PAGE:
Frank Gehry design is striking, unusual
The Peter B. Lewis building at the Weatherhead School of Management at Case Western Reserve University here in the heart of Cleveland is a 149,000-sq.-ft., $61.7 million Genry design.
Explaining the entire contracting/ construction process is as complicated as the sweeping curves of the design itself. Everyone recounting the experience seems a bit bemused - albeit satisfied - with the process.
General contractor is Hunt Construction Group. Crown Corr, Gary, Ind., and Castle Heating and Air, Cleveland, are subcontractors for installing the sheet metal. Crown Corr is responsible for the architectural exterior panels, while Castle has been in charge of the ductwork.
"There are no straight lines in this building," said Mark Boucher, owner of Castle. The ductwork had to follow the unique contours of this unusual structure, making it necessary to coordinate their work closely with other trades. Four Air Enterprise units provide the cooling through a spaghetti-like system of long and short length rectangular galvanized duct and multiple TDC connectors.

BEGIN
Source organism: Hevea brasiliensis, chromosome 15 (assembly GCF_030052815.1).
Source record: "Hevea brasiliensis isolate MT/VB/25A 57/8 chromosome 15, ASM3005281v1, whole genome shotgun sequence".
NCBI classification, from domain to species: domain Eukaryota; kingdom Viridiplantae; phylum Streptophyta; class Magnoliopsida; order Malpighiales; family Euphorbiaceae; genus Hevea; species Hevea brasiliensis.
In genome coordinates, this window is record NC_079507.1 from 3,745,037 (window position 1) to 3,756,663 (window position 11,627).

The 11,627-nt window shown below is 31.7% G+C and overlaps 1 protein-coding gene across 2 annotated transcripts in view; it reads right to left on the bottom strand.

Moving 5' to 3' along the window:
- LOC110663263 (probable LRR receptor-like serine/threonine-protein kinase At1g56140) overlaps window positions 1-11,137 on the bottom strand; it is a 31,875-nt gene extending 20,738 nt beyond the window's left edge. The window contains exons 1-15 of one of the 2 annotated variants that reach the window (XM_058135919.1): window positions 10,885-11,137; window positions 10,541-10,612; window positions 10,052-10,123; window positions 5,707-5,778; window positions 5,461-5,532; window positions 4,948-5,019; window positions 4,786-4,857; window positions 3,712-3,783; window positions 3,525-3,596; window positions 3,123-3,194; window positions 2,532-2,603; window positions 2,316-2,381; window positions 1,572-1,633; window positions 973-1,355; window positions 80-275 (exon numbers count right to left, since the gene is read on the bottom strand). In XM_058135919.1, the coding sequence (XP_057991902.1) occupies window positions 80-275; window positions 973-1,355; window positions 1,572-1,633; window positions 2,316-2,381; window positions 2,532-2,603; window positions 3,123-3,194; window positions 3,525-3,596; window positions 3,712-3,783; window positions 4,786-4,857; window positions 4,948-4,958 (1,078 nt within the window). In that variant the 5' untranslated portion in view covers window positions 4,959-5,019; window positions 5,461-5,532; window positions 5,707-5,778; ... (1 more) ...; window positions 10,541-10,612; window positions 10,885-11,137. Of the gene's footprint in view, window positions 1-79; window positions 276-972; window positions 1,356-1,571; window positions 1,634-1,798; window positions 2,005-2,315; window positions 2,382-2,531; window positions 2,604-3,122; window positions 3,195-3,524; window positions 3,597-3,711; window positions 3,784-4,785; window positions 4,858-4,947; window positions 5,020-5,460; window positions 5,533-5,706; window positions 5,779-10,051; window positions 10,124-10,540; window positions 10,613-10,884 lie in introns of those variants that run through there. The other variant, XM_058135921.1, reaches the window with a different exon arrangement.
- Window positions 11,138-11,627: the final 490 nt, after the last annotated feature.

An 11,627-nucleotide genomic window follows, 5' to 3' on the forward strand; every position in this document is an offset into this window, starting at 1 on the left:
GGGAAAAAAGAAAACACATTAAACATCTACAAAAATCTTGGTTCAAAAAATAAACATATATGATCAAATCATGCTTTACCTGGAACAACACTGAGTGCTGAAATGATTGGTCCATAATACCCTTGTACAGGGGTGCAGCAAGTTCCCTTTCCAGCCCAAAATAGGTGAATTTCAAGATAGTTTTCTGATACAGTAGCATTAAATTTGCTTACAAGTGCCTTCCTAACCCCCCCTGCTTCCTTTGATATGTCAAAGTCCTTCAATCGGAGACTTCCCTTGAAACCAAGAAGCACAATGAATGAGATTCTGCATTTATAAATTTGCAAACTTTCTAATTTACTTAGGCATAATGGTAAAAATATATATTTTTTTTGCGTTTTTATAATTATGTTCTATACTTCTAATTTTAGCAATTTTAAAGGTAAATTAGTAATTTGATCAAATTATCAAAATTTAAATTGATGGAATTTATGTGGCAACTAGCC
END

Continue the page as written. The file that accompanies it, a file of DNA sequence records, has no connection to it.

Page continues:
Unusual, but essential, throughout construction was use of a 3D graphic design system from CATIA using a global positioning system (GPS) to ensure accuracy. CATIA is a proprietary software system known mostly for high-tech CAD-CAM work, employed by companies such as Boeing, DaimlerChrysler and BMW. It is seldom used in the construction industry.